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My 3-year-old Is Tired All the Time

by
author image Melissa McNamara
Melissa McNamara is a certified personal trainer who holds a Bachelor of Arts in journalism and communication studies from the University of Iowa. She writes for various health and fitness publications while working toward a Bachelor of Science in nursing.
My 3-year-old Is Tired All the Time
Excessive tiredness may indicate an underlying condition in toddlers. Photo Credit Comstock/Comstock/Getty Images

Most toddlers sleep 10 to 13 hours a day, so it’s possible your toddler is not getting enough sleep if he skips naps or wakes up frequently at night. Mononucleosis, hypothyroidism and anemia are possible causes of your child’s consistent fatigue. Consult with your doctor if your toddler’s symptoms seem excessive.

Identification

Flu-like symptoms are common with mononucleosis, as well as a sore throat and swollen lymph nodes of the neck, groin or armpits. A fever is present with mononucleosis, but the fever is low for toddlers. If hypothyroidism is causing the tiredness, your toddler may have increase sensitivity to cold temperatures, pale skin, muscle weakness, poor mental development, muscle aches and weight gain. Your toddler’s face also may appear puffy. Anemia also causes fatigue and pale skin, but you toddler may be irritable and dizzy and have a rapid heart beat, as well.

Causes

Mononucleosis is a viral infection caused by the Epstein-Barr virus. It’s known as the kissing disease because it’s passed person to person by saliva. Your toddler can catch this virus drinking from an infected person’s cup, putting a contaminated toy in his mouth or getting a kiss on the lips from an infected person. Hypothyroidism is caused by the thyroid gland not producing enough thyroxine and triiodothyronine hormones. These hormones help maintain homeostasis in the body with regard to carbohydrate and fat distribution, body temperature, heart rate and protein production. Autoimmune disorders, which cause antibodies to attack your own tissues, are one cause of hypothyroidism; others include radiation therapy for hyperthyroidism and cancer treatments, pituitary gland malfunction and the partial or full removal of the butterfly-shaped thyroid. About 1 in 3,000 infants is born with a defective thyroid gland or no thyroid gland, according to MayoClinic.com. Anemia is caused by the red blood cell count being too low from blood loss, bone marrow malfunction and iron deficiency.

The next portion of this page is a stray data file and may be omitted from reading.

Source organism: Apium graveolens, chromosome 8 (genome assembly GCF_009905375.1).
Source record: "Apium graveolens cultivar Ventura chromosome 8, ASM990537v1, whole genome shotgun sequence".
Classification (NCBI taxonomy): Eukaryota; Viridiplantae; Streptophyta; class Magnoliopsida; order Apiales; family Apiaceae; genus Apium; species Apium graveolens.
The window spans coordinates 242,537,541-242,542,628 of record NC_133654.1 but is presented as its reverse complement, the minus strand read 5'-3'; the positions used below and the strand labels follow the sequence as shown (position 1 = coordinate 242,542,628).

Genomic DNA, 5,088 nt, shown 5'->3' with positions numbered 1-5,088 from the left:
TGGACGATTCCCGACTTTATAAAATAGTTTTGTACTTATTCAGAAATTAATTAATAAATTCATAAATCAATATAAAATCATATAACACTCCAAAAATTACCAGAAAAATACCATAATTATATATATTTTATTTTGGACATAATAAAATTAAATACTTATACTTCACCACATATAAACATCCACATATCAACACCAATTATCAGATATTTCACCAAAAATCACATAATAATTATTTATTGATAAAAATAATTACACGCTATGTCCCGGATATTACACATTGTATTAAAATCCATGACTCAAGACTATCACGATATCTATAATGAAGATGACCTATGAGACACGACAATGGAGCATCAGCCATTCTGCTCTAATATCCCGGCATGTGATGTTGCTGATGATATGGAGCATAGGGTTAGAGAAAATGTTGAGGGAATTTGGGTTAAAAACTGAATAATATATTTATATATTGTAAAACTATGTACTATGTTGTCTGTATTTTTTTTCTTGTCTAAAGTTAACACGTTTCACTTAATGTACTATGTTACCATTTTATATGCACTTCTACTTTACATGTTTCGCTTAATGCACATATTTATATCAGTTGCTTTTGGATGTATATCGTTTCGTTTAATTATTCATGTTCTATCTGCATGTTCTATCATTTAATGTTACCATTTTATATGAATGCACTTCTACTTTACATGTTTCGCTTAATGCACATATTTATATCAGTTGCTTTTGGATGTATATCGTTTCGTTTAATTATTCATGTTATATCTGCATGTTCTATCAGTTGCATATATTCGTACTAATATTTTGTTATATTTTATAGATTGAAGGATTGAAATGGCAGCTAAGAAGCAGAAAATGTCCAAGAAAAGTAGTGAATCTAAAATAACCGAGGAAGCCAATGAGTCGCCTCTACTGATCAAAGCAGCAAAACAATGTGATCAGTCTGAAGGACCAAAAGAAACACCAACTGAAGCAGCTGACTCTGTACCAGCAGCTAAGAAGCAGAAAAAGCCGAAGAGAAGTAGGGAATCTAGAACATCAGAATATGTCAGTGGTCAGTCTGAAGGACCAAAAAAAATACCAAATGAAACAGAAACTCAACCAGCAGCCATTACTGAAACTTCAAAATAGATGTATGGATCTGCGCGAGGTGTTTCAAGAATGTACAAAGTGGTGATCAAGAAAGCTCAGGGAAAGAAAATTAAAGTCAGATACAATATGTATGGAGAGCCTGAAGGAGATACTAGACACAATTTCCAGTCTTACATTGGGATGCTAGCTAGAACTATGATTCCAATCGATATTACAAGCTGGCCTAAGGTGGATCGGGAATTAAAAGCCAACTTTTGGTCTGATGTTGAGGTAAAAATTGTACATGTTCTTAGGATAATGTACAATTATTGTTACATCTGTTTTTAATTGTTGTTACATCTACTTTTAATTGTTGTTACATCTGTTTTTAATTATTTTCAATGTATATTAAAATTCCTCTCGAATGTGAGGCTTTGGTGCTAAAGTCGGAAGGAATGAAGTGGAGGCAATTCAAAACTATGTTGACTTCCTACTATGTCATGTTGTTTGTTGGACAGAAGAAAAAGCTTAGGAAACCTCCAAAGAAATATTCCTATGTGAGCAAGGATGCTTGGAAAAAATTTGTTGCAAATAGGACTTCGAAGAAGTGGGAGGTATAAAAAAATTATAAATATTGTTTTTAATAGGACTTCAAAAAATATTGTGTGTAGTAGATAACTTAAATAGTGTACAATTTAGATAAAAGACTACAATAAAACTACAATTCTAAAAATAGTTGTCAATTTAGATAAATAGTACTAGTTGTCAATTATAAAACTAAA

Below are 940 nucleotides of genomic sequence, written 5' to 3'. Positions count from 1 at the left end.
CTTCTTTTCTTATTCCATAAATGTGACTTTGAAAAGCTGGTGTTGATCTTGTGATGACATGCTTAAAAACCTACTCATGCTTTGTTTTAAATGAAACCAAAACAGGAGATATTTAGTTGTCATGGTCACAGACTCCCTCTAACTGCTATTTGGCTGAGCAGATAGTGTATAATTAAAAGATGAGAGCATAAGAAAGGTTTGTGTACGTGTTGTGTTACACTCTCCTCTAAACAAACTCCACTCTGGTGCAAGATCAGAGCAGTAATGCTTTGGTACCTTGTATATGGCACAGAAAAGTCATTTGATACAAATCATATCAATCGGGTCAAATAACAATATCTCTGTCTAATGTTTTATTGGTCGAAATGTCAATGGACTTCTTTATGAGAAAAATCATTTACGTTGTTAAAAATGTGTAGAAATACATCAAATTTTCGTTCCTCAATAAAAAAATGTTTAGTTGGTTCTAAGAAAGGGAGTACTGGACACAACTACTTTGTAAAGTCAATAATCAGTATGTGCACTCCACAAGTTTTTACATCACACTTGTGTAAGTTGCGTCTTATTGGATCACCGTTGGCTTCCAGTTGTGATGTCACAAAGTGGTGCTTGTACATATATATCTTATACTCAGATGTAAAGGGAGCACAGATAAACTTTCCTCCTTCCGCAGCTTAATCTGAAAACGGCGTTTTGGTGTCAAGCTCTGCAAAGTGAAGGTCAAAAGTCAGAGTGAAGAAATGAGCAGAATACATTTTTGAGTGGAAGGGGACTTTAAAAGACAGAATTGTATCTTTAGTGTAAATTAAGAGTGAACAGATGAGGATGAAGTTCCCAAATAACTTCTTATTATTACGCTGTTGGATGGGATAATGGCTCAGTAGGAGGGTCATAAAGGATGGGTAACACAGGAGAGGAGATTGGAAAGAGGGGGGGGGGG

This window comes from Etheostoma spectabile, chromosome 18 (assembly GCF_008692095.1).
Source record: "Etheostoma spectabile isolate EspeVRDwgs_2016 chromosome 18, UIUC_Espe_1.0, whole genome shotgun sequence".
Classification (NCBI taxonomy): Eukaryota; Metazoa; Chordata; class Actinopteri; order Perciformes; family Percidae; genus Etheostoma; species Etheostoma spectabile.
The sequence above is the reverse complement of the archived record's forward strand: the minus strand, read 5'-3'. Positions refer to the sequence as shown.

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Treatments

Since mononucleosis is viral, there are no antibiotics to make your child feel better. Rest, increased fluids and over-the-counter acetaminophen or ibuprofen can help relieve symptoms. If the tonsils swell, making breathing difficult for your toddler with mononucleosis, seek emergency medical attention. Hypothyroidism usually is treated with a synthetic thyroid hormone called levothyroxine, which is taken daily and reduces your toddler's fatigue within two weeks. This often is a lifelong treatment. If your child has iron deficiency anemia, doctors will prescribe medication so your toddler’s body can build the amount of stored iron. Add foods rich or fortified in iron to your toddler's diet. If anemia is severe, your toddler may need a bone marrow transplant or blood transfusion or his spleen removed.

Prevention

Frequent hand-washing is the best way to prevent the spread of infectious viruses, such as the Epstein-Barr virus. Do not allow your toddler to share eating utensils with anyone and try restricting the number of people who kiss your child. If your toddler has mono, keep him home from day care. To prevent iron deficiency anemia, your child should not drink more than 24 to 32 oz. of milk each day, according to KidsHealth. Too much milk can quickly make your toddler feel full, so he loses interest in eating foods rich in iron. There is no way to prevent hypothyroidism or anemia from genetic defects.

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References

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